Oklahoma's Homegrown Disaster Rivals Hurricane Sandy, Climatologist SaysMon, 29 Oct 2012 15:32:40 CDT
While Hurricane Sandy may be grabbing all the headlines, Oklahoma is still in the middle of its own multi-billion-dollar disaster: the drought of 2010-2012, says Gary McManus of the Oklahoma Climate Survey. It has now been more than a month since much of northwest Oklahoma has seen more than a tenth of an inch of rainfall in a single day, and even longer since that area has seen a quarter of an inch.
The just-planted Oklahoma wheat crop is reaching a disaster point. When Woods, Alfalfa, Grant, Garfield, Kay and Noble counties go largely without rainfall in September and October, bad things happen come harvest time.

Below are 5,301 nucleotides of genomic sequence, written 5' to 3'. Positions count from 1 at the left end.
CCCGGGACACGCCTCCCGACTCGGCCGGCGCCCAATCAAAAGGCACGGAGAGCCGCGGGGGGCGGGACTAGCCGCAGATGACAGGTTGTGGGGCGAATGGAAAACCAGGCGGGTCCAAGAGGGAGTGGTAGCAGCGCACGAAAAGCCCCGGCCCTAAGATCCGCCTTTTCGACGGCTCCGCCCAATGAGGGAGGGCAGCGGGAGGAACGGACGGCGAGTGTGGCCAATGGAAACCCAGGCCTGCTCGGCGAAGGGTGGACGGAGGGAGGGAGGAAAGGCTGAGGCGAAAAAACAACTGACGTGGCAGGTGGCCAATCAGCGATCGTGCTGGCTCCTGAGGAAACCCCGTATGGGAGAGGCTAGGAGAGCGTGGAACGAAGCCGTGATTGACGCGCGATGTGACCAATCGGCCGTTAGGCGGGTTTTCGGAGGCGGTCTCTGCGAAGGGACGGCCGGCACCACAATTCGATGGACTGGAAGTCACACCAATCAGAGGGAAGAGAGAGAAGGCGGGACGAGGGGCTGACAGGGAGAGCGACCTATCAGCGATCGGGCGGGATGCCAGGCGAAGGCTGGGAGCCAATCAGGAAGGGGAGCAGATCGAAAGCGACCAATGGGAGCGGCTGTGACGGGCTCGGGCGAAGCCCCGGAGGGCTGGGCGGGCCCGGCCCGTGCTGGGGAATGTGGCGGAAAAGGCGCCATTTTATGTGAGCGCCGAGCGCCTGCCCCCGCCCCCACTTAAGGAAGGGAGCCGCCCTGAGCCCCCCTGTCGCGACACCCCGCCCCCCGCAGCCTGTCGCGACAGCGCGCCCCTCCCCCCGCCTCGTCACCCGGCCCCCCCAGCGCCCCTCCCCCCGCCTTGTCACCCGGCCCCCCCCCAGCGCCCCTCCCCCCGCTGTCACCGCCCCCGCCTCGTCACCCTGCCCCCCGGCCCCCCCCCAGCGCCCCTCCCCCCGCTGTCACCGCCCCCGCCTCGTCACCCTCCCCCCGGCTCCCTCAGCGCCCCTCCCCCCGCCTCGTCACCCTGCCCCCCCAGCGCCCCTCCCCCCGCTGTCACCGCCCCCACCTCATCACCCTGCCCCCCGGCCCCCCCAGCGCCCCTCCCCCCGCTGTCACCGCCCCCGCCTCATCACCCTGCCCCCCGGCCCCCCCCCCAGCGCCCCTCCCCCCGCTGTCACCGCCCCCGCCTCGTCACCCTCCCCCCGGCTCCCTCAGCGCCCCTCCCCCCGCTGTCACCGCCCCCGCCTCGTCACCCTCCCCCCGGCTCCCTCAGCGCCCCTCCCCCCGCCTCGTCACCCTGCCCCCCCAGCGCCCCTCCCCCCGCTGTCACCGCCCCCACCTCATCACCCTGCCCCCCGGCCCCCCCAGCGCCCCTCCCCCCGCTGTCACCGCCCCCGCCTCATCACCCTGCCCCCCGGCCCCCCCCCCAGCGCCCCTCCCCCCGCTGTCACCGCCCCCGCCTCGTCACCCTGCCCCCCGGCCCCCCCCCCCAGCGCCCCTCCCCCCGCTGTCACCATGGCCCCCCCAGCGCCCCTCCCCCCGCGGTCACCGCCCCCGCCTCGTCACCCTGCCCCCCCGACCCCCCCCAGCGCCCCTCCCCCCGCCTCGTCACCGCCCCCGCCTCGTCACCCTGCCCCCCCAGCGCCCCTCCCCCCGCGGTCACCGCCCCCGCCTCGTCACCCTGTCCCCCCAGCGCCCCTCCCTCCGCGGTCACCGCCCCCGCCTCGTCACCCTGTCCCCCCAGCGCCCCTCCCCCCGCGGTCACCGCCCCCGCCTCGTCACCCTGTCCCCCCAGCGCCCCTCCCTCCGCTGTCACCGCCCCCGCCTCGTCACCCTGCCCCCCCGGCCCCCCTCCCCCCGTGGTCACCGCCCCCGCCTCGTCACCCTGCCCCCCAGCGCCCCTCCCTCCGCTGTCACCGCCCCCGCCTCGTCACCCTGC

The new Plant Available Water maps from the Oklahoma Mesonet paint a rather bleak picture at this time. Plant available water is the amount of water (in inches) in the soil that is potentially available for plant uptake. You can find those maps for the 4-, 16- and 32-inch depths across the state by clicking here.
The state has now dropped more than 2 inches below normal (and 35% of normal) for the month with a statewide average of 1.1", the 20th driest Oct. 1-29 since 1921. Cherokee is still awaiting its first drop of moisture for the month, as are several stations across western Oklahoma.
McManus says Oklahoma pastures that still had moisture to work with won’t be making much of a contribution due to the very early statewide freeze that occurred over the weekend.
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